▪ provide students with an overview of the literature addressing local, national and global issues in community, food and agriculture
▪ develop an understanding of various conceptual perspectives used to address issues in the area of community, food and agriculture, and
▪ develop a scholarly capacity for analyzing food and farming problems from a multi-disciplinary perspective.
Course Approach: The course is organized as a small seminar with a commitment to developing collaborative learning among all who participate. In the spirit of creating an intellectual community around community, food and agricultural issues, participants are encouraged to share their concerns about the learning environment and to shape our efforts to explore these issues.
You will meet the objectives listed above through a combination of the following activities in this course:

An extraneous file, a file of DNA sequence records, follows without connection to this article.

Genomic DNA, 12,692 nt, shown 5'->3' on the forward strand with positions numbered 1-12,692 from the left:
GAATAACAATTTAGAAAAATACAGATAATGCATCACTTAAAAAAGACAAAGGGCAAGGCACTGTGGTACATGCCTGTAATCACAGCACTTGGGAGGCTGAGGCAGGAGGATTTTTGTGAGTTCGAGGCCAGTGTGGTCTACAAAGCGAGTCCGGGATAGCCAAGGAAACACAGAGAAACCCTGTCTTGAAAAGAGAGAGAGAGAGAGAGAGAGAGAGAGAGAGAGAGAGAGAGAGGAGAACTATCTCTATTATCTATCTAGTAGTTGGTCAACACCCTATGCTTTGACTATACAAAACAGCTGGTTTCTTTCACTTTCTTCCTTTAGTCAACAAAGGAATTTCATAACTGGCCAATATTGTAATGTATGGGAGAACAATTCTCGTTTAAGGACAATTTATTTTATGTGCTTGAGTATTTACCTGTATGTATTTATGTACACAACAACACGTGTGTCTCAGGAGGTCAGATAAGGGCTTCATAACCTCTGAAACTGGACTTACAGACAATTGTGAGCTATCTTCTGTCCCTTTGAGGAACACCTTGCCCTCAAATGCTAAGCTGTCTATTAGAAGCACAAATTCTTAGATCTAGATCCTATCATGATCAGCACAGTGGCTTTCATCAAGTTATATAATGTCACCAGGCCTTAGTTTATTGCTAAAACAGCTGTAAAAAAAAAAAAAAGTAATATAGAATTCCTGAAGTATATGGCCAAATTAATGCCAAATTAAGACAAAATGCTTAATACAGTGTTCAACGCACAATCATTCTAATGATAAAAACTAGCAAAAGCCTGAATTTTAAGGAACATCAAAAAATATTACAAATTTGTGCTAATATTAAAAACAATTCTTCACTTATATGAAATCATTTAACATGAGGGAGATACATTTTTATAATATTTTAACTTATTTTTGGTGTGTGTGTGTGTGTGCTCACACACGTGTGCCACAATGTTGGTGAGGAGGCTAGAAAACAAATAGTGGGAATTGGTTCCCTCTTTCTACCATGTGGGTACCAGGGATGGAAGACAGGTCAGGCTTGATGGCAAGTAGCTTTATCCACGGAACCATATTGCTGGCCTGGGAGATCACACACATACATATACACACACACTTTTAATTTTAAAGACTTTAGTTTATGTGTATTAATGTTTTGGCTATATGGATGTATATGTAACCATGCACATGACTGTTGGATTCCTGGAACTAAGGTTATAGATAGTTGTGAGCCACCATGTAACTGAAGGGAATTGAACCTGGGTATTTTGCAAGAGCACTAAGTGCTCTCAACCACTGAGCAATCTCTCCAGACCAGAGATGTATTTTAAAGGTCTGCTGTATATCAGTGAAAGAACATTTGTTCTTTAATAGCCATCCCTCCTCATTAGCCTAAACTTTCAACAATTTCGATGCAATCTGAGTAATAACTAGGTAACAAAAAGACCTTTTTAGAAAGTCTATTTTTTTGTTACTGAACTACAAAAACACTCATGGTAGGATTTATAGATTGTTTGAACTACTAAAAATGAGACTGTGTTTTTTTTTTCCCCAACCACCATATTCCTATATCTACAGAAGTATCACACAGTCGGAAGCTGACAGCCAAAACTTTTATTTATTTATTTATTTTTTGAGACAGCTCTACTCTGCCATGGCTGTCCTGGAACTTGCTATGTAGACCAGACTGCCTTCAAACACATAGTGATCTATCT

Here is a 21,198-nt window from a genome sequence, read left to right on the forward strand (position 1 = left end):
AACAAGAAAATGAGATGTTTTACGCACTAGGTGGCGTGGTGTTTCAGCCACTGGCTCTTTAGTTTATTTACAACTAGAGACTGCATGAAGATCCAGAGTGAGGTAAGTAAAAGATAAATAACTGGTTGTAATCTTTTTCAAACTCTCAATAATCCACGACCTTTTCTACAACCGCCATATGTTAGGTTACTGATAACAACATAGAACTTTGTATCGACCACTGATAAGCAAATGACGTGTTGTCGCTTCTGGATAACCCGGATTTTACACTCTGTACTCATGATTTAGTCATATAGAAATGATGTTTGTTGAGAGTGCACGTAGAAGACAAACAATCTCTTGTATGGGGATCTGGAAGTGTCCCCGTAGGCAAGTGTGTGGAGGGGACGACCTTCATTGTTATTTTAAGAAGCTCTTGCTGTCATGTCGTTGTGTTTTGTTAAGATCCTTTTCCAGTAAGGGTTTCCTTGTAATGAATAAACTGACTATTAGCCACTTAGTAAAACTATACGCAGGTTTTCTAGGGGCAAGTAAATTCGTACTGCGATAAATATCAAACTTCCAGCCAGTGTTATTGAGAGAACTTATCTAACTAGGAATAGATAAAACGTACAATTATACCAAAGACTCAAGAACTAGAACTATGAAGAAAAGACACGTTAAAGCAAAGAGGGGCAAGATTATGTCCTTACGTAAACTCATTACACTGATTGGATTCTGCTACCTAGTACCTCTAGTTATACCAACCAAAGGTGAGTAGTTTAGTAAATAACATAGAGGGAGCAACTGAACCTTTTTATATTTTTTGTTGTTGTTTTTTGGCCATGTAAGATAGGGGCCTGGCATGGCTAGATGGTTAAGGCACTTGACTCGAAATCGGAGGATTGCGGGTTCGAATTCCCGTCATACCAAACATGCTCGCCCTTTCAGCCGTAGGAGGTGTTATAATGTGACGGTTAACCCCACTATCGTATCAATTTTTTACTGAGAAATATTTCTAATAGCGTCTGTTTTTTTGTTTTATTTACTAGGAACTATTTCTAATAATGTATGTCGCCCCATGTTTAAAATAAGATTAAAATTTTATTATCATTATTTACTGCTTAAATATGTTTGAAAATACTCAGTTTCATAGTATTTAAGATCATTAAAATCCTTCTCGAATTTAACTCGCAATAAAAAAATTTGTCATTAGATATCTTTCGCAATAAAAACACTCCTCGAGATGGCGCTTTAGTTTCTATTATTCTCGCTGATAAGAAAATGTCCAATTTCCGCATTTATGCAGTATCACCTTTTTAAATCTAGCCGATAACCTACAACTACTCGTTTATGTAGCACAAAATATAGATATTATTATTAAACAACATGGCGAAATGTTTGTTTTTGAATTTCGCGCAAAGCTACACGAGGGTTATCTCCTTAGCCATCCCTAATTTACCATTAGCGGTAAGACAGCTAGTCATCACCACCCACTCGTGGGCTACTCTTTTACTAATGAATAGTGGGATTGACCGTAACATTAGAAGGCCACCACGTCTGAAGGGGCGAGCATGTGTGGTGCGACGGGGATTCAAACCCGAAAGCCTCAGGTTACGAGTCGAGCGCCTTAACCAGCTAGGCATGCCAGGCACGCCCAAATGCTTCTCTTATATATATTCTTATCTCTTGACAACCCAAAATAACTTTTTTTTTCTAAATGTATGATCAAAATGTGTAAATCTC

- Weekly readings, participation in class discussions and written reflections
- Critical review of a scholarly book (due Oct. 20)
- Final annotated bibliography and presentation (draft due Nov. 3, final due Dec. 8)
- Self-evaluation (due Dec. 13)
Part 3: Course Outline/Schedule
Sept. 8 – introduction; readings: Carolan, Introduction, Part I
Sept. 15 – readings: Carolan, Part II
Sept. 22 – readings: Carolan, Part III and IV
Sept. 29 – no class
Oct. 6 – readings: food and agriculture transformations
Oct. 13 – readings/”guest”: Phil Howard, Community Sustainability
Oct. 20 – critical review due, readings/guest: Chelsea Wentworth, Community Sustainability
Oct. 27 – readings/guest: Helen Veit, History
Nov. 3 – 3 annotation entries due, readings/guest: Abby Bennett, Fisheries & Wildlife
Nov. 10 – readings/guest: Rich Pirog, Community Sustainability/Center for Regional Food Systems